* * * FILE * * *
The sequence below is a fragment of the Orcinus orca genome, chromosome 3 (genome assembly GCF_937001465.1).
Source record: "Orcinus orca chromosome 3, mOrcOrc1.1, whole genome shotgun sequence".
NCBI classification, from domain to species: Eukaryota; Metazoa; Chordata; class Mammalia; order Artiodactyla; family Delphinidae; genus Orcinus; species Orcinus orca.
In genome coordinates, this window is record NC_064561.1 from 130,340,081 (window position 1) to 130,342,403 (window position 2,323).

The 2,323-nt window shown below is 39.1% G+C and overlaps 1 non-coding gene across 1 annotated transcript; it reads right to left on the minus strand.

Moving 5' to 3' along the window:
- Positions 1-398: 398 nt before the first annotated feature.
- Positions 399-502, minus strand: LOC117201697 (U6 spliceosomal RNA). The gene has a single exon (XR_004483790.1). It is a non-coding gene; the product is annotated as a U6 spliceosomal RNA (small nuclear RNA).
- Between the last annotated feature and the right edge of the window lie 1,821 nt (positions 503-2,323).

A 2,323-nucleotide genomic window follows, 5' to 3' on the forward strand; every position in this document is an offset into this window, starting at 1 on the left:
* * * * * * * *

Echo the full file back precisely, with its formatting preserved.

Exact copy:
The sequence below is a fragment of the Orcinus orca genome, chromosome 3 (genome assembly GCF_937001465.1).
Source record: "Orcinus orca chromosome 3, mOrcOrc1.1, whole genome shotgun sequence".
NCBI classification, from domain to species: Eukaryota; Metazoa; Chordata; class Mammalia; order Artiodactyla; family Delphinidae; genus Orcinus; species Orcinus orca.
In genome coordinates, this window is record NC_064561.1 from 130,340,081 (window position 1) to 130,342,403 (window position 2,323).

The 2,323-nt window shown below is 39.1% G+C and overlaps 1 non-coding gene across 1 annotated transcript; it reads right to left on the minus strand.

Moving 5' to 3' along the window:
- Positions 1-398: 398 nt before the first annotated feature.
- Positions 399-502, minus strand: LOC117201697 (U6 spliceosomal RNA). The gene has a single exon (XR_004483790.1). It is a non-coding gene; the product is annotated as a U6 spliceosomal RNA (small nuclear RNA).
- Between the last annotated feature and the right edge of the window lie 1,821 nt (positions 503-2,323).

A 2,323-nucleotide genomic window follows, 5' to 3' on the forward strand; every position in this document is an offset into this window, starting at 1 on the left: